Five reasons why franchisor websites fail recruitment basics

A review of various franchisor websites conducted by the Franchise Advisory Centre in recent months has highlighted five common problems that undermine the credibility of franchise brands and become a turn-off for potential franchisees.

1. Use of online forms without contact details

If an online form is the only way that potential franchisees can contact the franchisor about their franchise offer, it leaves the impression that the franchisor is unwilling to engage with franchisees.

It might also be indicative of the nature and extent of future support after a franchisee has joined the system (i.e. fill in the form and we’ll get back to you if or when it suits us).

A complete lack of contact details for the franchisor’s head office (phone number, postal and street address) indicates that there may not even be a head office, or that head office just doesn’t want to be bothered with pesky franchisees. Again this is a potential indicator of the quality and extent of the support (or lack thereof) to be provided to franchisees in the future.

The absence of contact details on a franchisor’s website also risks creating the perception of secrecy in its dealings, and that there will be little or no transparency in its recruitment, management and support of its franchisees. This is in stark contrast to my oft-repeated phrase that “transparency builds trust” in franchise relationships.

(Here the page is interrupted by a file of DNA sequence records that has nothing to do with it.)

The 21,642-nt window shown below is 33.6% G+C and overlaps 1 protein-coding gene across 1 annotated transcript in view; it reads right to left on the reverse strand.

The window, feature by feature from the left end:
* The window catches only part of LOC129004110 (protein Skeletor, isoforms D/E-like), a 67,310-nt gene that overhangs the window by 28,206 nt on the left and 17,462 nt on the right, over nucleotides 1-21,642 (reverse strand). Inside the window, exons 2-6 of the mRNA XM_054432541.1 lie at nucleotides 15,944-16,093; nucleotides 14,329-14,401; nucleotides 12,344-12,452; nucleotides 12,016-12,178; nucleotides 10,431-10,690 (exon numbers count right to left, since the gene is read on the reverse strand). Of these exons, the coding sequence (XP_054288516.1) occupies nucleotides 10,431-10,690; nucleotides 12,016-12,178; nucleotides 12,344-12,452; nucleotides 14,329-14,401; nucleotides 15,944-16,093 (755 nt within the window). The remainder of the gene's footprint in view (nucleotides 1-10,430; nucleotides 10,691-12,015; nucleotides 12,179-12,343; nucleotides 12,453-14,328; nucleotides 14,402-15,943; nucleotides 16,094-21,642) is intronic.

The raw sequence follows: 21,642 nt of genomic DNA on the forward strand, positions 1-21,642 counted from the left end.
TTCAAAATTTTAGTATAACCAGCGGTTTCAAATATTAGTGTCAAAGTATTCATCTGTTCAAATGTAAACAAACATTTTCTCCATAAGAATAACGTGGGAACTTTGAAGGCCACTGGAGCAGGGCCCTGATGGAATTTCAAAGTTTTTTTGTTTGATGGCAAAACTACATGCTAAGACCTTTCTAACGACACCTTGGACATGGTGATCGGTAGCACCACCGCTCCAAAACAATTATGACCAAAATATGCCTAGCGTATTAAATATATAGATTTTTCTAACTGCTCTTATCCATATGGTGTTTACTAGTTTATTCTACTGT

2. Separation of franchise and consumer offers

Franchise websites that only promote their franchise offer and provide no meaningful information to their customers have their priorities fundamentally wrong.

Every franchisor’s website must communicate with customers first, and potential franchisees second, and not the other way around. Aside from the logic that most franchises will have more customers than it will have franchisees, a website that talks to customers first acknowledges them as the most important audience for that brand’s future success, and uses the site to actively promote its products or services.

Only when the information needs of customers have been comprehensively addressed by the franchisor’s website should any consideration be given to then promoting the franchise offer, which should be done via a separate tab or menu item linking to a separate and specific part of the franchisor’s website.

3. Failure to create a franchise landing page

While potential franchisees are increasingly turning to the internet to research franchises, they still read business and franchising magazines and newspapers, which means that all print advertising should include the franchisor’s website as the next logical point to obtain more information.

However franchisors don’t do themselves any favours by sending potential franchisees to their customer-focused home pages when they could have a dedicated franchise landing page, which for most websites can be easily established.

This means that all franchise information can be accessed from the main page, without confusion between customer and potential franchisee audiences.

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